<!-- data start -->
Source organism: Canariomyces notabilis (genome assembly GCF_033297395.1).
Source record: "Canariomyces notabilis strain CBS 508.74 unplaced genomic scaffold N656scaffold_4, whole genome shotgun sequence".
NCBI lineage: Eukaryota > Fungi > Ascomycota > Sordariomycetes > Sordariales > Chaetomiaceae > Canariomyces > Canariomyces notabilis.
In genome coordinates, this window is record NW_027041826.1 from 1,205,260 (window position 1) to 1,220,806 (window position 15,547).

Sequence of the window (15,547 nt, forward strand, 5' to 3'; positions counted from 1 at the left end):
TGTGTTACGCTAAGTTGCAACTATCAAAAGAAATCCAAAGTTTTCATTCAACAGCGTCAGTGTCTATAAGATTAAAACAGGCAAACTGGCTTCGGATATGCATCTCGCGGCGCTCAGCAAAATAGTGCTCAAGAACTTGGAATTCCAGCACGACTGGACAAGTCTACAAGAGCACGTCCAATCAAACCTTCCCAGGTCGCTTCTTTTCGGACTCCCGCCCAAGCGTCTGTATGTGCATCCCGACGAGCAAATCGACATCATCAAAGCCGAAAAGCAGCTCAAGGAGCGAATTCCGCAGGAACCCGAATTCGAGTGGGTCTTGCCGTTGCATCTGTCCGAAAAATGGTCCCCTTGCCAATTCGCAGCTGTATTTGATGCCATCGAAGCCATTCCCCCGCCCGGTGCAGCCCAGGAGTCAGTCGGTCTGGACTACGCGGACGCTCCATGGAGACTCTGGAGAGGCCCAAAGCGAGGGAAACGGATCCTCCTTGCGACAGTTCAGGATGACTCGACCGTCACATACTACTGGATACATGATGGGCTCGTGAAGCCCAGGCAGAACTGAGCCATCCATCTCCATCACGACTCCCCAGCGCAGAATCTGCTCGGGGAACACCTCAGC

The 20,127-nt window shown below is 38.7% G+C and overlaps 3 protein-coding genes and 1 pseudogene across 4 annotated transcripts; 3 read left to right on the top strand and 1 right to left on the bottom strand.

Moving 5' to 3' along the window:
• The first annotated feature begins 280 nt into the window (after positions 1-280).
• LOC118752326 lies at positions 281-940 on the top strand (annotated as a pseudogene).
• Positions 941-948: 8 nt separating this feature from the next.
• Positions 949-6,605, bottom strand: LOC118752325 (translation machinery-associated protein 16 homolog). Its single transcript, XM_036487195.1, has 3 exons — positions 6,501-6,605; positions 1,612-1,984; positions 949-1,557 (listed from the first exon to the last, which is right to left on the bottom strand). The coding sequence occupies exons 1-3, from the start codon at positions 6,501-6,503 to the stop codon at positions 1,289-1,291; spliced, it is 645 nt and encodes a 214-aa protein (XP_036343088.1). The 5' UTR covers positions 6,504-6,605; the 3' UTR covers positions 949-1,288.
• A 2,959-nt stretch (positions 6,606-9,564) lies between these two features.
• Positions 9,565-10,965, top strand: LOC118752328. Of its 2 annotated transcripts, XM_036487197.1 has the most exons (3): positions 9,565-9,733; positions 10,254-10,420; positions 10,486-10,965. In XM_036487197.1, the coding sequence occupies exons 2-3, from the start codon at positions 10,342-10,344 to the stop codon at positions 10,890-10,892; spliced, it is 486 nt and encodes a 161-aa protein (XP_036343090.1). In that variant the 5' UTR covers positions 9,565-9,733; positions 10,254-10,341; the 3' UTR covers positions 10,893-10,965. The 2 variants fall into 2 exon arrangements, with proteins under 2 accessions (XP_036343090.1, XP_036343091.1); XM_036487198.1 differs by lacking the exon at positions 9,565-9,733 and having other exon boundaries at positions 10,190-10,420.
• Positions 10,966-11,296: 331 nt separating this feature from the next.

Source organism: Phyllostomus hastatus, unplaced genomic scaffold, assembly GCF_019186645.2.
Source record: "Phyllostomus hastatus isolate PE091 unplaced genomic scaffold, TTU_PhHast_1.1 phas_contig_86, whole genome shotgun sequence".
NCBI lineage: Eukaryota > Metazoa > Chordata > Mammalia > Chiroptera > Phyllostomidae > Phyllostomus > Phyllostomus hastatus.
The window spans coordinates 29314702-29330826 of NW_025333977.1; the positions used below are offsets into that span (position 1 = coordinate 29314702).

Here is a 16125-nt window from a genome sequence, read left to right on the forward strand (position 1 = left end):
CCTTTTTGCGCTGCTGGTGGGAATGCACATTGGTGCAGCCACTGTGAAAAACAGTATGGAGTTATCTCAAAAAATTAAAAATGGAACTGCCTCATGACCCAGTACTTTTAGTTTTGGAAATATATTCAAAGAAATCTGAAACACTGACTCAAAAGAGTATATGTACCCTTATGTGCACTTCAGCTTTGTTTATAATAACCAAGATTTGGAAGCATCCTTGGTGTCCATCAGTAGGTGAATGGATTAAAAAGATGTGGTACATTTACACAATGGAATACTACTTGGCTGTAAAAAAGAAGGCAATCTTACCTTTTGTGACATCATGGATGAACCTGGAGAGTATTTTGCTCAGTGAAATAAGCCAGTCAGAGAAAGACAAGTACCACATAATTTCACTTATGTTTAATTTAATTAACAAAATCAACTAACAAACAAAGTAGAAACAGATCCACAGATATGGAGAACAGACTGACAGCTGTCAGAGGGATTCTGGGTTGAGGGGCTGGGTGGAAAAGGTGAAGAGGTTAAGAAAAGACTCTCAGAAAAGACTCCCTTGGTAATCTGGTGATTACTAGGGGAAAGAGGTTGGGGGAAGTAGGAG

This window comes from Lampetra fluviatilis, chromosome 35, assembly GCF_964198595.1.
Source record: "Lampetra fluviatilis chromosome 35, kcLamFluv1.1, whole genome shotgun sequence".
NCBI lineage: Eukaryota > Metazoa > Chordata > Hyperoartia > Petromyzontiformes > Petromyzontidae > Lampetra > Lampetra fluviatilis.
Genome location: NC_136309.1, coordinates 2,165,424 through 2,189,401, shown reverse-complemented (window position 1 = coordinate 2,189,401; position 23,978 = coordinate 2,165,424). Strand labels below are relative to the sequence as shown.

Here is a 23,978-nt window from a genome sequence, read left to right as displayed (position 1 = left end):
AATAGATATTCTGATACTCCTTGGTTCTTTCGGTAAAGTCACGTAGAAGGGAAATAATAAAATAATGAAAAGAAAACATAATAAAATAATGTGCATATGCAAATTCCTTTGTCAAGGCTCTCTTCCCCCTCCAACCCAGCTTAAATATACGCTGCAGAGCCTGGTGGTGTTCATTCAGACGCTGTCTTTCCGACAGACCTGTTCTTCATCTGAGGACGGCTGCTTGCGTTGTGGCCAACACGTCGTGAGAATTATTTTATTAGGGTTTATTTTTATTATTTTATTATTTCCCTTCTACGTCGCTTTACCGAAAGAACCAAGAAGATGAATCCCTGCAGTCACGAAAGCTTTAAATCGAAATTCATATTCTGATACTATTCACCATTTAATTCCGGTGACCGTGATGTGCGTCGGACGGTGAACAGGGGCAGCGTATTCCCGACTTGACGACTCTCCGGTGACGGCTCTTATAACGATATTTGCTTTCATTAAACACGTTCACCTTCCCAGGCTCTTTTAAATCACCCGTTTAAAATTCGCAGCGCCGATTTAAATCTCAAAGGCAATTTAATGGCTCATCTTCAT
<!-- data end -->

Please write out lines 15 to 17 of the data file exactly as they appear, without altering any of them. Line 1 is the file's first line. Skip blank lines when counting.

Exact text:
• Positions 10,966-11,296: 331 nt separating this feature from the next.

Source organism: Phyllostomus hastatus, unplaced genomic scaffold, assembly GCF_019186645.2.
Source record: "Phyllostomus hastatus isolate PE091 unplaced genomic scaffold, TTU_PhHast_1.1 phas_contig_86, whole genome shotgun sequence".